1. For a set $E$ of Boolean wff (well-formed formulae) to be (truth table) functionally complete, two elementary formulae, namely $\lnot a$ and $a \land b$ needs to be substitution-realizable from $E$.

So, we reduce from 3-set Splitting which is NP-complete according to Wikipedia (see link below). To (always) satisfy the realization of $\lnot a$, we always include a separate formula $\lnot u$. That means the variable $u$ is not used elsewhere.

For each element in the given instance, we add a variable $x_i$.

Now, for each $3$-set $\{x_1,x_2,x_3\}$ (plz note that I do not want to write the complicated indices $i_1$, $i_2$, $i_3$), we create a sub-formula: $x_1\land x_2\land x_3$.

Then, we create a big formula by ORing all the above sub-formulae. Finally, output two formulae, namely the tiny one $\lnot u$ and the big-OR one.

A solution to the truth-functionally complete problem needs to “cut” every 3-set into a-part and b-part. And, vice versa.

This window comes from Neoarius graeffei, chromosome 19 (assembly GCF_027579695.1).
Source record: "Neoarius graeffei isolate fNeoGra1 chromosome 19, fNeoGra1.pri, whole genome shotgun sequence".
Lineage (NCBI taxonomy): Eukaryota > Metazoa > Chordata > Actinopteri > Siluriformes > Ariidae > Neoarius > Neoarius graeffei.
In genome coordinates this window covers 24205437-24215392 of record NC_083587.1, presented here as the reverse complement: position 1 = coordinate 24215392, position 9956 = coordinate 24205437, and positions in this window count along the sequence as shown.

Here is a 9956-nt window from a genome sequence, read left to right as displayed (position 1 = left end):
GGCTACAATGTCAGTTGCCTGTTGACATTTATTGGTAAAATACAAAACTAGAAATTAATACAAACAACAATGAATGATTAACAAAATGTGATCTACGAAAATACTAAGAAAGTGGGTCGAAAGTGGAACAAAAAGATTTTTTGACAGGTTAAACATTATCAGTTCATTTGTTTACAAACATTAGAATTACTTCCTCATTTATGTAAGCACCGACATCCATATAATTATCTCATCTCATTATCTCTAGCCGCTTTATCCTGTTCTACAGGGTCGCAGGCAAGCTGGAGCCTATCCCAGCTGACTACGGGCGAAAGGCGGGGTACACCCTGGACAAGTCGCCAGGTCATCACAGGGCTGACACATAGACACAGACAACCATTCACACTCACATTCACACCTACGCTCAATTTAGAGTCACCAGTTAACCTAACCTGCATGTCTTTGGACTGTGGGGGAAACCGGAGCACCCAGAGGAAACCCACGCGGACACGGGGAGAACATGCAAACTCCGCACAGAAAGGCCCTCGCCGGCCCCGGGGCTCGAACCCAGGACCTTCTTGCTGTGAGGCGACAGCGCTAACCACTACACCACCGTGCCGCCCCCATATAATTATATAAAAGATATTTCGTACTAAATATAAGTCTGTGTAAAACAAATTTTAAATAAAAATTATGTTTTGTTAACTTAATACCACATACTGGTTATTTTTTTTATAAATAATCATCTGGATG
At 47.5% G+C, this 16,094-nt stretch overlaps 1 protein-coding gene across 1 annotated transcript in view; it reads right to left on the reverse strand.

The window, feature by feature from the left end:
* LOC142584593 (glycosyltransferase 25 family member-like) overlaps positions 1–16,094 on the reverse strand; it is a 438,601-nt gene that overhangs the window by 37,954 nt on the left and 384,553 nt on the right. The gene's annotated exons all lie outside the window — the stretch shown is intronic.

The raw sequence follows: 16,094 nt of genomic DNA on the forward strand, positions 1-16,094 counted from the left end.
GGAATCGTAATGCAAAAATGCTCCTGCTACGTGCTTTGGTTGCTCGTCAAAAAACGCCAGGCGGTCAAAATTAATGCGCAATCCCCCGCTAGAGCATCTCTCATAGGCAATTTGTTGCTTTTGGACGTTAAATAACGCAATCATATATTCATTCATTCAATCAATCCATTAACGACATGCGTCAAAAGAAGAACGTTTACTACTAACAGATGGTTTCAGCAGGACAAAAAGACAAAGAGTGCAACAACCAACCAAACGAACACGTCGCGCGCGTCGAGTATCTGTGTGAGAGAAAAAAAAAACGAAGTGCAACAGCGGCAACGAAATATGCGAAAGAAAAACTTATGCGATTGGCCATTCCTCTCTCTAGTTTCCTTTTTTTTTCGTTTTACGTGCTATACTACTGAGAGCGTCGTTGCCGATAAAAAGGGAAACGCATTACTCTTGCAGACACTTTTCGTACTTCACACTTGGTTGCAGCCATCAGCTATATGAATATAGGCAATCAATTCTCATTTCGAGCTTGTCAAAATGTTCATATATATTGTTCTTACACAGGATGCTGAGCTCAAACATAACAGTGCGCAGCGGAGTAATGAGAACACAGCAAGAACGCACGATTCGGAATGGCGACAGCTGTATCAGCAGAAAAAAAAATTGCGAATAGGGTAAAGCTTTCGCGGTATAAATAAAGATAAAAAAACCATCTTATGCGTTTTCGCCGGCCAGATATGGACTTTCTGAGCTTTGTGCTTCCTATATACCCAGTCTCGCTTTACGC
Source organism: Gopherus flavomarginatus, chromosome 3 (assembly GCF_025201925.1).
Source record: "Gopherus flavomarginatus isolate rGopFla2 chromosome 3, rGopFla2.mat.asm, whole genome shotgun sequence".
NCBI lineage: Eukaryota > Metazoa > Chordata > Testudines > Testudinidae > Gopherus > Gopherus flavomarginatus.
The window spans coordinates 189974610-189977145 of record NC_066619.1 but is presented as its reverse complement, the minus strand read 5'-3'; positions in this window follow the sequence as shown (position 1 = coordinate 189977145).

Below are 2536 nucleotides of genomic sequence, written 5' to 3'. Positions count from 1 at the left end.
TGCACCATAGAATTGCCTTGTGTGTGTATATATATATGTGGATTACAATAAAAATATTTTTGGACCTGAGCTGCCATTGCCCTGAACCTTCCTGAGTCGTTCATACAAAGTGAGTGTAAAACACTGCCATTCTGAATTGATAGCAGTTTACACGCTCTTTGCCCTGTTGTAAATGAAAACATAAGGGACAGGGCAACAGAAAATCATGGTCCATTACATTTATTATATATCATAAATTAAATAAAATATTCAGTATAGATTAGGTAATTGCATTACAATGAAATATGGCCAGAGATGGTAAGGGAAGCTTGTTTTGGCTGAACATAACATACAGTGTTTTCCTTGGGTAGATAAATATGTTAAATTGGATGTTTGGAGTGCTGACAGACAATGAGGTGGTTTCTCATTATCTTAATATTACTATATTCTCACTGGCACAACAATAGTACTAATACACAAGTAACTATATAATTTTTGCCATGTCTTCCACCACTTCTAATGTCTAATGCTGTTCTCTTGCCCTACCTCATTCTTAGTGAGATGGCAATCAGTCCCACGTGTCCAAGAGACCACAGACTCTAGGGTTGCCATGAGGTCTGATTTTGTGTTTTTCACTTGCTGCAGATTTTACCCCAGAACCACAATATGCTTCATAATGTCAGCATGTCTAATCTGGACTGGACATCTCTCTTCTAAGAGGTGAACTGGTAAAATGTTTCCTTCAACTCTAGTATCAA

https://en.wikipedia.org/wiki/Set_splitting_problem

2. So, let me take this idea and flesh it out a little.
The reason we have a that’s separate from any element of S (the set of Set Splitting variables) is so that we can set to be . (And have it map to the expression).

will be “AND”. It will map to the giant expression (Basically forming a CNF-SAT instance of all of the sets we’re splitting). The formula will be equivalent to if we can split the variables into “a” and “b” variables.

But what I’m confused about is the final formula. If we’re just OR-ing together all of the clauses,isn’t is possible that we can get an equivalent expression with an illegal split? (Just setting that clause to false, since if other clauses are true, the whole express will come out to true anyway..)

• “If we’re just OR-ing together all of the clauses,isn’t is possible that we can get an equivalent expression with an illegal split? (Just setting that clause to false, since if other clauses are true, the whole express will come out to true anyway..)”

But the point here is: “to find a substitution s: U->{a,b} such that s(E) ≡ aθib (if θi is binary)”